Sunday, February 1, 2009

Silence as an Interpretive Strategy



Are there times when just silence is the best interpretive strategy? Last year when I facilitated an AAM Conference Idea Lounge session called, "Why are Historic House Tours so Boring?" one participant reminded us that sometimes silence is the best thing--just providing visitors with a chance to appreciate the space and the art. I was reminded of that comment yesterday when I went, just as a tourist, to St. Sophia's Cathedral here in Kyiv.



St. Sophia is on UNESCO's World Heritage List, the first such site listed in Ukraine. It was built in the 11th century, though its exterior dates from a later period. It has a complex and complicated history, and it operates now as a museum, not as a working place of worship.



But yesterday was a cold January day, with only a weak bit of sun--enough to get me outdoors to see some of Kyiv's sights. It proved a great time to see St. Sophia. The sanctuary of the Cathedral itself is incredibly beautiful, with both mosaics and paintings in these deep, rich, incredible colors. The labeling was minimal, but thankfully in English, Russian and German, and there were very few people there. It was an opportunity to just be in this space, with centuries of history, and surrounded by such beauty--well, for once, I didn't really need any interpretation, I just immersed myself in it.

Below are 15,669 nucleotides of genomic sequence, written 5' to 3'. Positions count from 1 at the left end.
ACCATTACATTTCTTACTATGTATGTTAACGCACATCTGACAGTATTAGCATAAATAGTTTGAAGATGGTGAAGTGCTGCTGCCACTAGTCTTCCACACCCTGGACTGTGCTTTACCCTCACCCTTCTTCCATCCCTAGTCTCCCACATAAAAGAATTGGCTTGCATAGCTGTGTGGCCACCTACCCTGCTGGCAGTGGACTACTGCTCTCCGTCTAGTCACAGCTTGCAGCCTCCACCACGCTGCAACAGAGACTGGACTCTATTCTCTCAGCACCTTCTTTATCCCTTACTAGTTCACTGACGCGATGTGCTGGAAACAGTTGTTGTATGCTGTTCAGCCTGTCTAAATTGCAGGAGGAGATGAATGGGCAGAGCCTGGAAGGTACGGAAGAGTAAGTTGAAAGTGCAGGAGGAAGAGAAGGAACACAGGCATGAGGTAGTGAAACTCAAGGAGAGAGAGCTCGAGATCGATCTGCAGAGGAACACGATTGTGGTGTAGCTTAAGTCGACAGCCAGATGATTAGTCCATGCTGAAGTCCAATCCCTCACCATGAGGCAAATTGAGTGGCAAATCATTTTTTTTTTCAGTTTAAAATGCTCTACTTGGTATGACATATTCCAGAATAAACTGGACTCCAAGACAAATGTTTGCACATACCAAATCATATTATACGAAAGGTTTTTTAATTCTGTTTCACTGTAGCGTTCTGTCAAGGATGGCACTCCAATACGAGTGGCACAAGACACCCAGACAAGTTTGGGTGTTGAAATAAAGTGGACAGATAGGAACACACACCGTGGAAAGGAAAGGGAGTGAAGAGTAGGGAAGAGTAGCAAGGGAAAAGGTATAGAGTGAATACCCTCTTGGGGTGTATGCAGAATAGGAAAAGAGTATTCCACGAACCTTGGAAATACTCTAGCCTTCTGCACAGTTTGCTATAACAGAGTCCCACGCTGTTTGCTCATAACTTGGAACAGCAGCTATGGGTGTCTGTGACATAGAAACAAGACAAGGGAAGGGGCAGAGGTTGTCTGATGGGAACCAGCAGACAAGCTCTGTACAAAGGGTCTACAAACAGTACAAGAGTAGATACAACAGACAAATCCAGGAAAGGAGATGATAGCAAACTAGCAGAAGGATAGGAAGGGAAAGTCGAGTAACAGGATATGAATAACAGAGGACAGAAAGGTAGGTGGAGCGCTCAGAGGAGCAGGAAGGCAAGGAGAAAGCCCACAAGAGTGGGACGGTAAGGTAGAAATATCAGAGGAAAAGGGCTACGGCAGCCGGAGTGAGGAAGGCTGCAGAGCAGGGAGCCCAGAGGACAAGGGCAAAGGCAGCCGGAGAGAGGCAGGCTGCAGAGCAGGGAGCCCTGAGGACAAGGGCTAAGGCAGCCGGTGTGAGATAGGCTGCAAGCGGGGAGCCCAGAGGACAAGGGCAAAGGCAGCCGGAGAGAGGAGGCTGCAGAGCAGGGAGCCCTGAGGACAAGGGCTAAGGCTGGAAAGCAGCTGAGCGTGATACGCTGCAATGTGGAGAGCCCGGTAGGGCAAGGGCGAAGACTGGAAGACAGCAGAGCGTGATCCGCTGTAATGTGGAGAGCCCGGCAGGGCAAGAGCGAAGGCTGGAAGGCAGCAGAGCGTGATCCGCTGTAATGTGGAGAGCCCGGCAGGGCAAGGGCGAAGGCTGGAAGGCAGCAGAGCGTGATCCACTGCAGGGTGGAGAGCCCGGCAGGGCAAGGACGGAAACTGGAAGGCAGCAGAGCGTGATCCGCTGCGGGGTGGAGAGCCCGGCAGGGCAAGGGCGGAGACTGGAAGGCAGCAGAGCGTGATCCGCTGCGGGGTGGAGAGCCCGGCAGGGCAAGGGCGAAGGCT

And outside it felt the same--enclosed from the outside world on the grounds, you could just wander, with the small number of other visitors, and look closely at details--the lock on a green door, the gold on a dome, a copper downspout. It felt like everything extraneous was pared away, leaving you to appreciate the place itself.

2 comments:

Anne W. Ackerson said...

Linda --

I'm so enjoying your posts. This one brought to mind a similar experience I had when I visited a former monastery in Italy a few years ago. As my traveling companion and I wandered in and out of sparely furnished rooms and hallways, we suddenly heard singing. Reverberating throughout the stone and stucco was an unseen chorus of voices that had spontaneously broken into a Gregorian-style chant. It enveloped me and made the physical space come alive.

werekat said...

:) Indeed. This is, in fact, my preferred strategy, as the most meaningful experiences, for me, tend to arise from silence an an experience of just meeting with the space, or the painting, or the exposition. Or, then, if not from silence, then from dialogue. A single person who you talk to brings so much more meaning than a tour group. Silence, written words, possibly a few questions answered when asked.

This is difficult, though: my grandfather, an artist himself, took a number of years to teach me this approach, and it was not an easy task. I would like to see a museum, however, that may teach this kind of silent appreciation. Teach doing your homework before or after a visit, depending on the site. Individual work with the visitors, a meaningful dialogue that allow you to find something to care for.

Would you mind if I comment you from time to time? - Kateryna Zorya